I feel like Jeff should be writing this one, but hey, it's my series
Prerequisites for understanding: Game state, linear weights, isolation.
Prerequisites for derivation: Game state; data.
What is WPA?
We've talked at length already about converting events on the field to runs, and then runs into wins. But what if we don't need to bother with the intermediate conversion? Instead of run expectancy, why don't we just use win expectancy instead? The point, after all, is to determine how many wins a player was worth. We've explored linear weights, and we can use a very similar concept to derive the change in wins associated with a certain change in game state. We call this win probability added (WPA).
Historically, for any given game state, we have figures telling us how often the home team won and how often the away team did. In the simplest incarnation of win probability, we simply borrow these average numbers and apply them to a given game. Down by three in the bottom of the third? Don't fret - your team will still win 20% of the time (I made that up). Up by three in the ninth? Your position is more or less secure. And how much was the single that scored two runs to tie the game worth? More than the grand slam after it became a blowout? Less? WPA gives you the answers to all of these things. Now, due to sample size concerns for the really weird games, historical win expectancy data isn't great. After all, it's pretty rare to have the bases loaded while down by eight runs in the bottom of the first, so our data can be badly skewed if, say, one team in four had managed to come back in such a situation. In order to account for these oddities, we can build a theoretical WPA model along the same lines as the historical data. This is the source of the values we see today.
Applications and Difficulties; Leverage Index
You can use win probability added for a number of things. For instance, when is it useful to sacrifice bunt? If, say, bunts work 70% of the time, fail 25% of the time, and result in an error 5% of the time, and we know the different win expectancies associated with these events we can determine whether a sacrifice is really worth attempting or not. A similar thought process applies to stolen bases. WPA is a fun measure to play with when you want to look at how much a pitcher or hitter has actually contributed to past wins and losses (the average player, of course, will add no win probability over the course of the season) and indeed can provide a useful measure of 'clutchness'. In fact, we can use WPA to see how critical any situation in a game might be: times with the highest possible swing in WPA are high leverage situations, and times where an at-bat is irrelevant are low leverage. We measure this with 'Leverage Index' (LI). The beauty of WPA and leverage is our ability to quantify how tense moments are, when they really matter.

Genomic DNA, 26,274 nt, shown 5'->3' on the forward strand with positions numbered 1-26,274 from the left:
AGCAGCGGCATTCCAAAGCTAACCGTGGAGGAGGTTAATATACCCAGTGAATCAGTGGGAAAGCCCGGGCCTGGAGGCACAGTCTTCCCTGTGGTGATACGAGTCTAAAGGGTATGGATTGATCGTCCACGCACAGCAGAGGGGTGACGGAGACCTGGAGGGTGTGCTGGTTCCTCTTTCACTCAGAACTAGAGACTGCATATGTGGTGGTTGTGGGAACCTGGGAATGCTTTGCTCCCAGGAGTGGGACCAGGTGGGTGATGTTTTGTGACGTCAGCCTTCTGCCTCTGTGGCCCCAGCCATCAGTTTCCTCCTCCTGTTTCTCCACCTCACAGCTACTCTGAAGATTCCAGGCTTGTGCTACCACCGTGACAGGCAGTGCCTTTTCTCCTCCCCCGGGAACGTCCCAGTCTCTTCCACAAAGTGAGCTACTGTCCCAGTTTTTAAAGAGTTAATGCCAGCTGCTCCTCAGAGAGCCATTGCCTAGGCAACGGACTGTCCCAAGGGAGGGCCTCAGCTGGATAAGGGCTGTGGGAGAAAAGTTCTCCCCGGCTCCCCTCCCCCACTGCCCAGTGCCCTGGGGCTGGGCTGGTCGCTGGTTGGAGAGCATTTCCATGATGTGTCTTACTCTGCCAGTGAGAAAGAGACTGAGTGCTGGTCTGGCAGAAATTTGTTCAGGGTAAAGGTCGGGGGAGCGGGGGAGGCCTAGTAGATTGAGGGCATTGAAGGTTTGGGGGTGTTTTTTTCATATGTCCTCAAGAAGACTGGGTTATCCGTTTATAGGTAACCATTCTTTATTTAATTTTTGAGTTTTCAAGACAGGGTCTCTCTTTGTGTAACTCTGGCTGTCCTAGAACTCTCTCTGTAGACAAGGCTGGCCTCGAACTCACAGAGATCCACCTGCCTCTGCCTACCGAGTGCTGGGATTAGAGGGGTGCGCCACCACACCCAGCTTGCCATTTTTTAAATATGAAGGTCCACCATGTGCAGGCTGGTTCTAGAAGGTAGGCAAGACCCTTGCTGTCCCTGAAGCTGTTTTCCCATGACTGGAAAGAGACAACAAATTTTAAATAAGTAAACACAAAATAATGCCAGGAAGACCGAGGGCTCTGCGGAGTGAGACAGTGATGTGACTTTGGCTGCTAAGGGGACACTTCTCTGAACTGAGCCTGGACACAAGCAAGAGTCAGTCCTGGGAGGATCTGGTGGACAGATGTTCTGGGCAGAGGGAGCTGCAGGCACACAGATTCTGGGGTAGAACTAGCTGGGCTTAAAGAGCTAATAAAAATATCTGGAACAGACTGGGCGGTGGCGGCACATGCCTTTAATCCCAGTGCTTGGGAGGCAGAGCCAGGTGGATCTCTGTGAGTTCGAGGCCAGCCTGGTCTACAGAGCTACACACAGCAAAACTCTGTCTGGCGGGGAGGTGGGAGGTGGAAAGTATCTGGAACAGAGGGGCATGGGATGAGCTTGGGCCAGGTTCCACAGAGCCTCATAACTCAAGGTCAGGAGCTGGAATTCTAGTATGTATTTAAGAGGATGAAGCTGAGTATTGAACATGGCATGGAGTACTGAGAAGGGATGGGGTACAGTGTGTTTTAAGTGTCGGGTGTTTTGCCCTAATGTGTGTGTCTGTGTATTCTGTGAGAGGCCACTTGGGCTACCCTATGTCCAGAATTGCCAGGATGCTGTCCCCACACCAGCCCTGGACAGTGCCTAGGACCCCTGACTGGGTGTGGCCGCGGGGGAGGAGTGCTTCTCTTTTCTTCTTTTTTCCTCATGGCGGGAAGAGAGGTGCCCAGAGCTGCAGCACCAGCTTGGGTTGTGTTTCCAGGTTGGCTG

This also means that apart from some very very specific circumstances (generally related to bullpen usage), it's a toy rather than a useful analysis tool. WPA is context-dependent, meaning that teammates contributions cannot be easily separated from one another. It makes isolating pitchers from their defences even more difficult. And damningly, it's less stable than the comparable statistics that aren't based on win expectancy. This means that we're introducing huge elements of luck when we look at WPA. Not to say that it's not a very fun toy - it's great to look back at key moments of the game and see where momentum and emotions were building, cresting, then dropping off. It's also a lot of fun to see who contributed most over the season. But be careful never to buy into the idea that WPA is more predictive than our advanced statistics derived by different paths: they have solved the isolation problem; WPA has not.